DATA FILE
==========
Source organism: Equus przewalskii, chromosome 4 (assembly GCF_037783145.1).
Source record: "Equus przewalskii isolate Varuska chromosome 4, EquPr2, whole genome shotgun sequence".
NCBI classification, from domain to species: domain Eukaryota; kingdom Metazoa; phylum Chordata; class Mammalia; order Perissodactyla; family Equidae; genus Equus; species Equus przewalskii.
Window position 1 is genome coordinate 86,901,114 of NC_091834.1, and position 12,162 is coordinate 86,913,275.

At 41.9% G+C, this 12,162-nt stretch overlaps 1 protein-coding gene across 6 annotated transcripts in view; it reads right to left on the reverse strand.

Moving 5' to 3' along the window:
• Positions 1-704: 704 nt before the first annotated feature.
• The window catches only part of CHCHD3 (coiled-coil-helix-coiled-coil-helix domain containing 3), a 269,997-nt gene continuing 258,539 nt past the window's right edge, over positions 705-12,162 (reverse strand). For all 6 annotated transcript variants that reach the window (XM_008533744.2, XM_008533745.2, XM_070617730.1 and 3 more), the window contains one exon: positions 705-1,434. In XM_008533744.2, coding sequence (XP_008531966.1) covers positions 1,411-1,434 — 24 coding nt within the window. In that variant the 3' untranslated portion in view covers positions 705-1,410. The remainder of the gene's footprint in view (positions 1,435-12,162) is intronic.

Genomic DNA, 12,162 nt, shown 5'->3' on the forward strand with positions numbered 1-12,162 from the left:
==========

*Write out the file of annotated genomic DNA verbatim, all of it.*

Source organism: Equus przewalskii, chromosome 4 (assembly GCF_037783145.1).
Source record: "Equus przewalskii isolate Varuska chromosome 4, EquPr2, whole genome shotgun sequence".
NCBI classification, from domain to species: domain Eukaryota; kingdom Metazoa; phylum Chordata; class Mammalia; order Perissodactyla; family Equidae; genus Equus; species Equus przewalskii.
Window position 1 is genome coordinate 86,901,114 of NC_091834.1, and position 12,162 is coordinate 86,913,275.

At 41.9% G+C, this 12,162-nt stretch overlaps 1 protein-coding gene across 6 annotated transcripts in view; it reads right to left on the reverse strand.

Moving 5' to 3' along the window:
• Positions 1-704: 704 nt before the first annotated feature.
• The window catches only part of CHCHD3 (coiled-coil-helix-coiled-coil-helix domain containing 3), a 269,997-nt gene continuing 258,539 nt past the window's right edge, over positions 705-12,162 (reverse strand). For all 6 annotated transcript variants that reach the window (XM_008533744.2, XM_008533745.2, XM_070617730.1 and 3 more), the window contains one exon: positions 705-1,434. In XM_008533744.2, coding sequence (XP_008531966.1) covers positions 1,411-1,434 — 24 coding nt within the window. In that variant the 3' untranslated portion in view covers positions 705-1,410. The remainder of the gene's footprint in view (positions 1,435-12,162) is intronic.

Genomic DNA, 12,162 nt, shown 5'->3' on the forward strand with positions numbered 1-12,162 from the left: